Archive for category #sqlpass 2009
PowerPivot, the topic that has been getting all the big attention here at PASS, has introduced ‘yet another’ expression language to define calculations. So, introducing DAX, Data Analysis eXpressions.
The idea behind this language is to provide OLAP type query functionality to the Excel end user. So the basic syntax looks and feels exactly like standard Excel functions. A set of Excel functions have been implemented (80 in total), with additional functions from the Vertipaq engine to allow OLAP functionality.
Ed Note: The additional functions in DAX actually come directly from the VertiPaq engine. Meaning that it is not a wrapper for MDX, it is actually the language used to define and execute the calculation within the engine.
DAX can be used in two places
- Calculated Columns
- Similar to creating measures in fact tables, or in the DSV in SSAS. Basically used for line-by-line calculations. These values are calculated and stored at design time, and not recalculated at execution time.
- Similar to Calculations in SSAS. Calculated at run time, in the context of the current pivot table or query. Best place to define ratios or custom aggregations that don’t make sense in a line-by-line method.
IMHO, the single most important aspect of this language is the underlying relationships defined within the PowerPivot model. As most calculations require some form of navigation between tables, whether it be date calculations or aggregations over groups.
The basic groups of functions that are supported include:
- Excel Functions
- Table Functions
- Time Intelligence
The Time Intelligence ones are by far the most fun ones for me. it is possible to define MDX-type calculations including Year on Year growth, Period to Date and Parallel Period navigation. A bit of a different model though, as the “time dimension” is assumed based on date fields. Only limitation is that it assumes calendar time.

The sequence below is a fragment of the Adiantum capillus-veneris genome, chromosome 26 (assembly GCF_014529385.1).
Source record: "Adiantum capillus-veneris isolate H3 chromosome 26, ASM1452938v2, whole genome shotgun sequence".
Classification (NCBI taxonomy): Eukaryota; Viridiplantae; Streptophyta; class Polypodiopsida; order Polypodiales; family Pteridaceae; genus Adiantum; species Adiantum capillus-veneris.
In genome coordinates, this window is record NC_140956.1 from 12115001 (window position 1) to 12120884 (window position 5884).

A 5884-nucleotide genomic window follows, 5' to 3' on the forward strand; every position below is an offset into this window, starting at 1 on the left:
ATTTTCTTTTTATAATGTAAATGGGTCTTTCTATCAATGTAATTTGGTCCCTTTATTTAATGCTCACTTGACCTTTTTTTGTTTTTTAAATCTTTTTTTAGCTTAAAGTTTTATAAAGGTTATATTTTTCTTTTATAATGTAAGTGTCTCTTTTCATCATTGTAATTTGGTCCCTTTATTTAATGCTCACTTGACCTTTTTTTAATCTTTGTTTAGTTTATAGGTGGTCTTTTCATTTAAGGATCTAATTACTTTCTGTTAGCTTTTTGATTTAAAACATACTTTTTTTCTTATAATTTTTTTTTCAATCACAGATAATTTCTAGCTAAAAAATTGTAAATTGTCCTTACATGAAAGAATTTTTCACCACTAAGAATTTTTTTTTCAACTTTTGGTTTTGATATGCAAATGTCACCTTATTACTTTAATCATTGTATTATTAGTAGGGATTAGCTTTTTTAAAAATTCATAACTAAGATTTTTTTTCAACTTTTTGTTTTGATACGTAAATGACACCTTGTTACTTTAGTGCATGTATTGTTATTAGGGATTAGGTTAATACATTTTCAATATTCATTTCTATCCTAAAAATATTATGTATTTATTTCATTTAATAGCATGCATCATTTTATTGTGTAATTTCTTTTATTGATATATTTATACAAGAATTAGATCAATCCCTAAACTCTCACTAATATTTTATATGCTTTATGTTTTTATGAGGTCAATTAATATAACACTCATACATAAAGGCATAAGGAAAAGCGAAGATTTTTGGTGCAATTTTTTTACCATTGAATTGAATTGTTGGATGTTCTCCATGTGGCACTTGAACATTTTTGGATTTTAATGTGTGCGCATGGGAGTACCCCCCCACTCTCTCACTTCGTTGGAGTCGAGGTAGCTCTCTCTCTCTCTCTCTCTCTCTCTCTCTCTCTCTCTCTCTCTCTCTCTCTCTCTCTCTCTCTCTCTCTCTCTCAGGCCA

e.g. YOY Growth looks like
Fact([Sales]) – Fact([Sales])(DateAdd(Time[Date], -1, YEAR)
Overall impression is very positive. Full descriptions available at http://blogs.msdn.com/powerpivot/archive/2009/10/01/introduction-to-data-analysis-expressions-dax-in-gemini.aspx
So, PerformancePoint is slowly but surely growing up into a fully fledged dashboarding environment.
Key new feature that I have seen today is the inclusion of the Sharepoint Connection Framework within PerformancePoint 2010. This basically means that the filters and links between dashboard items are implemented through the Sharepoint glue as apposed to the current custom PerformancePoint 2007 glue.
This opens up a number of new possibilities for filtering dashboards. Including:
- The ability to automatically tie the current user’s login to the dashboard elements. Meaning that finally dashboards can be “seamlessly” targeted to the current user with no fancy filter logic.
- Also means that it is possible to link to practically any Sharepoint Web Part as this is a fully supported sharepoint interface.
Just sat in a fascinating session with Dave Wickert and Denny Lee, chatting about the deployment considerations for PowerPivot Server.